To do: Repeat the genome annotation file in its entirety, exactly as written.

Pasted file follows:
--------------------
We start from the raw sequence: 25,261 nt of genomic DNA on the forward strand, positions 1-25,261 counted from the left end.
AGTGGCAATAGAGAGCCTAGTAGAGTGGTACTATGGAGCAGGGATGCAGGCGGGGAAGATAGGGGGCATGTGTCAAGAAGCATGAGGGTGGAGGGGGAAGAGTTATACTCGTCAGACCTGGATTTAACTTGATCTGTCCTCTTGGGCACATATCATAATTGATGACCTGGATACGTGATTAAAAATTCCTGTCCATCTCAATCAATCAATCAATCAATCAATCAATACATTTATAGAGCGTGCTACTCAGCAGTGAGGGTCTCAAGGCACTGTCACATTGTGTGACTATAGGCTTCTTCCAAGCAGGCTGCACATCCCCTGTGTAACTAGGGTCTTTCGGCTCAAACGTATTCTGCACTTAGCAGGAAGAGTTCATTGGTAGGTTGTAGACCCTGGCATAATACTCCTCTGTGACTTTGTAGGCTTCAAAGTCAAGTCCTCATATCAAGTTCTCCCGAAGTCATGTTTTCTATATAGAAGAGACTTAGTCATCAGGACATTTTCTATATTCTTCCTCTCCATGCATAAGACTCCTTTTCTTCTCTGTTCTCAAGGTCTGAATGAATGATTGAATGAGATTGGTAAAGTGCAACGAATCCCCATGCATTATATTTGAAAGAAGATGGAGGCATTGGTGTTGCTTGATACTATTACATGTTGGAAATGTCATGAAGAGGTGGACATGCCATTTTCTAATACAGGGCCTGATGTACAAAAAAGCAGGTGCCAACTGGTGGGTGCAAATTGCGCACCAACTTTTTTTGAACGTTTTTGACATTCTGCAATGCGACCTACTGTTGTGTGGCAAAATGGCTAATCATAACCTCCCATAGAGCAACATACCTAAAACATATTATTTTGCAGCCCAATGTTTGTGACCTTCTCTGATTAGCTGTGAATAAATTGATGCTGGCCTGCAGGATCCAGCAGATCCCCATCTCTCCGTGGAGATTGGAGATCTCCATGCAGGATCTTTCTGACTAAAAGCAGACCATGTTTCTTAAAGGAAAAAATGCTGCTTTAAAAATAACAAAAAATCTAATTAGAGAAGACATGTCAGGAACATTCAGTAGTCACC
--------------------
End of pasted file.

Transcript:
We start from the raw sequence: 25,261 nt of genomic DNA on the forward strand, positions 1-25,261 counted from the left end.
AGTGGCAATAGAGAGCCTAGTAGAGTGGTACTATGGAGCAGGGATGCAGGCGGGGAAGATAGGGGGCATGTGTCAAGAAGCATGAGGGTGGAGGGGGAAGAGTTATACTCGTCAGACCTGGATTTAACTTGATCTGTCCTCTTGGGCACATATCATAATTGATGACCTGGATACGTGATTAAAAATTCCTGTCCATCTCAATCAATCAATCAATCAATCAATCAATACATTTATAGAGCGTGCTACTCAGCAGTGAGGGTCTCAAGGCACTGTCACATTGTGTGACTATAGGCTTCTTCCAAGCAGGCTGCACATCCCCTGTGTAACTAGGGTCTTTCGGCTCAAACGTATTCTGCACTTAGCAGGAAGAGTTCATTGGTAGGTTGTAGACCCTGGCATAATACTCCTCTGTGACTTTGTAGGCTTCAAAGTCAAGTCCTCATATCAAGTTCTCCCGAAGTCATGTTTTCTATATAGAAGAGACTTAGTCATCAGGACATTTTCTATATTCTTCCTCTCCATGCATAAGACTCCTTTTCTTCTCTGTTCTCAAGGTCTGAATGAATGATTGAATGAGATTGGTAAAGTGCAACGAATCCCCATGCATTATATTTGAAAGAAGATGGAGGCATTGGTGTTGCTTGATACTATTACATGTTGGAAATGTCATGAAGAGGTGGACATGCCATTTTCTAATACAGGGCCTGATGTACAAAAAAGCAGGTGCCAACTGGTGGGTGCAAATTGCGCACCAACTTTTTTTGAACGTTTTTGACATTCTGCAATGCGACCTACTGTTGTGTGGCAAAATGGCTAATCATAACCTCCCATAGAGCAACATACCTAAAACATATTATTTTGCAGCCCAATGTTTGTGACCTTCTCTGATTAGCTGTGAATAAATTGATGCTGGCCTGCAGGATCCAGCAGATCCCCATCTCTCCGTGGAGATTGGAGATCTCCATGCAGGATCTTTCTGACTAAAAGCAGACCATGTTTCTTAAAGGAAAAAATGCTGCTTTAAAAATAACAAAAAATCTAATTAGAGAAGACATGTCAGGAACATTCAGTAGTCACC